In 2015, when Denise Castille experienced swollen feet and then heart palpitations, she visited her doctor and a cardiologist. Both said she was fine. She wasn’t. Soon after, the then 46-year-old had a "widow-maker" heart attack, a term used to refer to a serious heart attack occurring when a major artery in the heart is blocked. It's often called a "widow-maker" because it can be fatal.
Today, Castille is sharing her story to warn others that heart disease can happen at any age.
“My hope is that through my hard story and other people’s hard stories that it raises heart disease awareness,” the now 51-year-old from Dallas told TODAY. “One heart story at a time until we eradicate heart disease.”
Swollen ankles and heart palpitations
When Castille noticed that her feet and ankles were swollen she visited her primary care physician and asked about it. The doctor said that Castille’s weight was likely to blame. She was puzzled: Her weight hadn’t changed during the three years she saw this doctor and the swelling had started out of the blue.
The next symptom Castille experienced was scarier.
“My symptoms morphed into chest pain,” said. “I reached out to some cardiologists. The first office that I called, the office manager, there was so much urgency from her when I told her my symptoms. She said, ‘You have to get into the office.’”
The doctor performed an EKG and a stress test and said Castille didn’t have any blockages or valve problems. While she felt relieved, she soon started experiencing heart palpitations and began tracking all her symptoms in a spreadsheet. When she had a follow-up with the cardiologist, Castille tried giving her spreadsheet to the doctor who gave it back to her.
“She says, ‘No, I don’t need it because there’s nothing wrong with your heart,’” Castille recalled. “I said ‘Well the heart palpitations. I have palpitations all day, every day.’ And she says, ‘Well, it could be stress.’”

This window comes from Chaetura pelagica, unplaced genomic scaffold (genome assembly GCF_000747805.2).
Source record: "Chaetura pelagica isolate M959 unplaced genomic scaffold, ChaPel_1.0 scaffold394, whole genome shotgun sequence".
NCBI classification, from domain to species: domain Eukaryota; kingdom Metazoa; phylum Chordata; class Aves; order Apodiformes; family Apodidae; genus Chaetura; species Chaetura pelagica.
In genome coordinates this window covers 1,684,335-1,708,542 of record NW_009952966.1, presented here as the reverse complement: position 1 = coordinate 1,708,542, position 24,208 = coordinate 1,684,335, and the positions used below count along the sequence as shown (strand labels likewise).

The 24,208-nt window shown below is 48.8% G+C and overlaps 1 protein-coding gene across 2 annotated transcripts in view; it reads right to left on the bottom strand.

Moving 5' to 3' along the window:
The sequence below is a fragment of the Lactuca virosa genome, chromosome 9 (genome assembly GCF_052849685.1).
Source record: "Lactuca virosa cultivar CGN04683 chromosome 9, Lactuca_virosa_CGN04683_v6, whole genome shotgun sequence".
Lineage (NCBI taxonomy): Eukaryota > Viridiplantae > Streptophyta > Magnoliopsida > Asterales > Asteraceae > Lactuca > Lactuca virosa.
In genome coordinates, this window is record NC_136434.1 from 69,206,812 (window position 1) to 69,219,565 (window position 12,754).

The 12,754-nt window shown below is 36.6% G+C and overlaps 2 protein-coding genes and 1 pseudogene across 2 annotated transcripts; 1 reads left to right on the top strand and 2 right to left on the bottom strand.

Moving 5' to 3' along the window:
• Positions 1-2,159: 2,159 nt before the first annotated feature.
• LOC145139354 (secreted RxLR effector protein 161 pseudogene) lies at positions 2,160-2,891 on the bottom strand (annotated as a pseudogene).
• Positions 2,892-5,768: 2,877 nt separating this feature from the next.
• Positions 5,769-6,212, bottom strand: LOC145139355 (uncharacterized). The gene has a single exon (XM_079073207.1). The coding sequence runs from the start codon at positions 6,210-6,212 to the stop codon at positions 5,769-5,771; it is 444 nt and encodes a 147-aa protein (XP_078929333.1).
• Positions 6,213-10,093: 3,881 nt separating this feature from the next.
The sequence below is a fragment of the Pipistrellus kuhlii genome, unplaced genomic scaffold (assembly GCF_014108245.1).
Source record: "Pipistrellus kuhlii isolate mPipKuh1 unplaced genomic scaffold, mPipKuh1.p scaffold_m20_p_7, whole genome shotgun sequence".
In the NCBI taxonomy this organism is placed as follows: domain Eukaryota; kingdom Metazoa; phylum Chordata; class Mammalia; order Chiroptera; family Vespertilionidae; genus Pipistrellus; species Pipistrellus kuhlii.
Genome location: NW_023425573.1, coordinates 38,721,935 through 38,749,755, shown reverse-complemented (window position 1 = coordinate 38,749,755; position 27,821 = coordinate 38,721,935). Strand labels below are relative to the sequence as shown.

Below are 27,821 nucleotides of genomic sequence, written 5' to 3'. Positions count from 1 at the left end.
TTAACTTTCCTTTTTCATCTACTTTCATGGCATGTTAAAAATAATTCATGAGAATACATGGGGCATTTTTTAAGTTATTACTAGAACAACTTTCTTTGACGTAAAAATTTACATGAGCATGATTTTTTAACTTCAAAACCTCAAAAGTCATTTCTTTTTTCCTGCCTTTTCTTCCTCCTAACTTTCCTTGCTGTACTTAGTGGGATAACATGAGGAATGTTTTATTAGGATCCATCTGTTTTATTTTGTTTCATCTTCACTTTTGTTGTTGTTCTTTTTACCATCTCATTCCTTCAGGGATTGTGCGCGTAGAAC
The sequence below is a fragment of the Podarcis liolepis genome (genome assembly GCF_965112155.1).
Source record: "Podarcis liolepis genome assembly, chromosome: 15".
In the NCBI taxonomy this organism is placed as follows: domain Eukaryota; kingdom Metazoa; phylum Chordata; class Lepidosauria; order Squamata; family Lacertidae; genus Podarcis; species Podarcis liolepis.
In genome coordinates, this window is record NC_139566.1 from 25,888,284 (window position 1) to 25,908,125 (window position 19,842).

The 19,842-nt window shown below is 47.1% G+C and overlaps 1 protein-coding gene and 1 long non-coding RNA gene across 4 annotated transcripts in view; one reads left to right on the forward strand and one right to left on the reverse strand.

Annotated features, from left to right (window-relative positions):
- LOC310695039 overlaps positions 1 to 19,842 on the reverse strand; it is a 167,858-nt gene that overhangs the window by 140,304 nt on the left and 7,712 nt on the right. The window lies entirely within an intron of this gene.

So Castille asked if there was something to do to help. And the doctor recommended reducing her stress. Less than three weeks later, Castille had a heart attack while on a business trip in Michigan. When the doctor explained to her how serious it was, she told him she had approached several doctors about her early symptoms and they said she was healthy.
“He was so confused,” she said. “He said, ‘OK, so June 12th or so you were in your doctor's office in Dallas and she said there's nothing wrong with your heart?’ I said ‘Yes.’ … They just walk out scratching their heads because they could not believe that just a short time before I had been told I had 0% blockage.”
The doctor wanted Castille to stay in Michigan for a month and he advised her what she should ask her doctors to help her with when she returned, such as a sleep study and cardiac rehab. Castille also learned what she should do at home, including more exercise and eating a heart healthy diet.
“He was just all in and just him listening and his whole team listening … that is what he did that the other cardiologist did not do,” she said. “I felt like the doctor didn’t have any other patients but me.”
When she returned home, she felt good. About eight months after, she started fainting. She estimates she fainted a half a dozen times a year. When she did it in the emergency room one time, a doctor recommended that she receive a pacemaker to help regulate her heart.
“He said, ‘How many times have you passed out? And your heart rate drops like that?’ I said, ‘This year?’ and he said, ‘Oh my goodness, yes, this year,’” Castille recalled.
Since receiving her pacemaker, Castille has thrived.
“Now I’m really great. No more passing out, no heart issues,” she said.
In addition to starting a nonprofit Fresh Start for Your Heart and hosting a podcast “Healing Hope for Your Heart,” Castille also wrote a book “I Don’t Want to Die like This: A Survivor's Guide to Thriving after a Heart Attack.” She hopes to raise awareness about heart disease and dispel myths. At first, Castille thought she was too young to have a heart attack.
“Folks are getting younger and younger,” she said. “It shows up differently in women.”
According to the American Heart Association, women having heart attacks might feel:
- Upper back pain
- Dizziness, lightheadedness or fainting
- Shortness of breath
- Jaw pain
Castille also hopes people will advocate for their own health, especially if something feels wrong.
“I want to impress upon them the importance of regular checkups and to seek medical attention and second opinions if their body gives them reason to be concerned,” she said. “I know my body. And that’s my dealbreaker — if a doctor doesn’t have the time to answer my questions.”